moment we have none, that's why Greg suggested a foundation with a paid QA manager.
About the repository, a "staging" branch is probably enough for the final
validation by Greg before merge in the "gold" master, along with repos managed
by each subsystem maintainer.
Sebastien
Post by Thiago Costa de Paiva ***@tecepe.eng.br [nuttx]
Hi, Greg. Thanks for the thoughtful e-mail. I was wondering how Linux kernel
deal with this and I believe the answer is that the face the same problem. Old
https://www.osadl.org/fileadmin/dam/presentations/morton-hannover-2008-kernel-qa.pdf
Question: do we need to have another repository for that? Would a devel (for
developments) branch and a master (for stable code) branch not suffice?
Thiago
Thanks for the offer! But in my point of view, what is needed is nothing
that could be provided with a part time effort. This is not just a matter of
doing a couple of tasks, it requires a full dedication.
- Develop a QA plan that address how every thing would be done
- Manage the repositories, separating NuttX into a nuttx-dev and a golden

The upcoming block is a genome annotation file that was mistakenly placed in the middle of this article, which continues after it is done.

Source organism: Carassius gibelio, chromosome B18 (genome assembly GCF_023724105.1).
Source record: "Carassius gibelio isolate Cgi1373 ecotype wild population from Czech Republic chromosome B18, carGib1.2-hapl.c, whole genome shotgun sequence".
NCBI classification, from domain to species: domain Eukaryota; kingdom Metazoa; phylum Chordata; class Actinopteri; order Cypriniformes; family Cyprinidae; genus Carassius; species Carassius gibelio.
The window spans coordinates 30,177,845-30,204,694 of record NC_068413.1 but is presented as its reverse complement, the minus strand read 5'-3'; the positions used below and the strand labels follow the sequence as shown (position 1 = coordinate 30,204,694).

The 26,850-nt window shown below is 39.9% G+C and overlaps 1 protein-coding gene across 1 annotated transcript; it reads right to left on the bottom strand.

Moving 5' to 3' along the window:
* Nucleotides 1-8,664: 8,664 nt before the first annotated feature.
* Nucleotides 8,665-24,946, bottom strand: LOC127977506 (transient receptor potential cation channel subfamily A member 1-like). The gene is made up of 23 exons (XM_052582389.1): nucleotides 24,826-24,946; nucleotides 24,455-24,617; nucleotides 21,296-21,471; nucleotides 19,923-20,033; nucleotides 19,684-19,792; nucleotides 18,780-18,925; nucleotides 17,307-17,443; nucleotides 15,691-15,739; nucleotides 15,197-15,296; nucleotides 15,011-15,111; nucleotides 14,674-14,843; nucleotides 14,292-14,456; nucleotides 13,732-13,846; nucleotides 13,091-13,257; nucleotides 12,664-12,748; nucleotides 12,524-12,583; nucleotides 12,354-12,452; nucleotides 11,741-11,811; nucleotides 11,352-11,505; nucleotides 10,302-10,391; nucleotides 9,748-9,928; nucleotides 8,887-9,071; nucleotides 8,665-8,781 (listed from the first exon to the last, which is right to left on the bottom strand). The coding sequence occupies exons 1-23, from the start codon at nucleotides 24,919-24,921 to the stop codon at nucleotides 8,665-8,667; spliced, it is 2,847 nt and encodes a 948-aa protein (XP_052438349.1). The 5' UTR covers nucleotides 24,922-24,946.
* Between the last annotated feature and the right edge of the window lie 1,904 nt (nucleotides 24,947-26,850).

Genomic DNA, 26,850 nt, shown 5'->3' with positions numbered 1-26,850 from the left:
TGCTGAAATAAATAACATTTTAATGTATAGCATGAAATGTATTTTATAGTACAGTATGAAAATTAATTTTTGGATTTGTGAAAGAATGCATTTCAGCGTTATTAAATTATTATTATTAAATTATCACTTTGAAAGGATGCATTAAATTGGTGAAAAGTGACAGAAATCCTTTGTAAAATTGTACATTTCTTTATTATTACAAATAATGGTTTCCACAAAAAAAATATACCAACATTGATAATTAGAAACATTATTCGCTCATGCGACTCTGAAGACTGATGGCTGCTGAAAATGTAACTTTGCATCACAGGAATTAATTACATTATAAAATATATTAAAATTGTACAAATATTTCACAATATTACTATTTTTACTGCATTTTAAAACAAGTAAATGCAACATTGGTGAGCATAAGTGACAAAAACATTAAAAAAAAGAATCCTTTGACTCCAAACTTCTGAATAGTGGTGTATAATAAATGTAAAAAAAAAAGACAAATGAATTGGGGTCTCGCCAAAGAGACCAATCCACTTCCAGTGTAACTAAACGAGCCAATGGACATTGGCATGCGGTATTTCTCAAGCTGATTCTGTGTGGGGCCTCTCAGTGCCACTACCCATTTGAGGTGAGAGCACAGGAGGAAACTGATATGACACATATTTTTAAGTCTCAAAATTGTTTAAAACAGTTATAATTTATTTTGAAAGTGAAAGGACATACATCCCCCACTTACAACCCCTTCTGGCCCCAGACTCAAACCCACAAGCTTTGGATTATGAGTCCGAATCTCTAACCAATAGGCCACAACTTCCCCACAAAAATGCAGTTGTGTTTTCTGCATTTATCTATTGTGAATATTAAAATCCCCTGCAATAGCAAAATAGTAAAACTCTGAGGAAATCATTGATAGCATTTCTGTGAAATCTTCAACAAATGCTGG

nuttx repository. All changes would be made in nuttx-dev and only merged into
nuttx when they meet all QA requirements.
- Perform continuous build testing of all 400 or so board configurations.
This current takes about a half a day to do on a high end PC under Linux.. This
time could be probably reduced with a build farm.
- Review and verify (to the extent reasonable) all PRs. Assure that all
changes are 100% consistent with the coding style.
- Merge the verified code into nuttx. Assure that there is only a single
commit per functional change and that the comments are pristine so that we can
dispense with a separate ChangeLog.
- Perform periodic releases.
- Develop plans for automated testing and some build and test farm to
perform regression testing.
- And probably lots more.
That is a job description, not a task you can do part time. None of the
above makes sense to do piecemeal if there is not a dedicated resource and a
commitment to support the work over the long haul.
- Form a non-profit organization that can have employees,
- Obtain financial support, perhaps through SPI?
- Hire and manage the above-mentioned QA person
--
Thiago Costa de Paiva
FSF member: 11963
Linux User: 565327
------------------------------------
------------------------------------
------------------------------------
Yahoo Groups Links
Embedded Systems ivanucherdjiev@gmail.com [nuttx]
2018-02-21 17:31:58 UTC
Permalink
I would be very happy to help with all i can.
Post by Lorenz Meier ***@px4.io [nuttx]
Let’s take a step back.
What I’ve asked for is the vision, not the status quo. If you’re not
striving towards extensive QA then it drives away the ones who do care
about testing and who would be willing to offer their help. So without the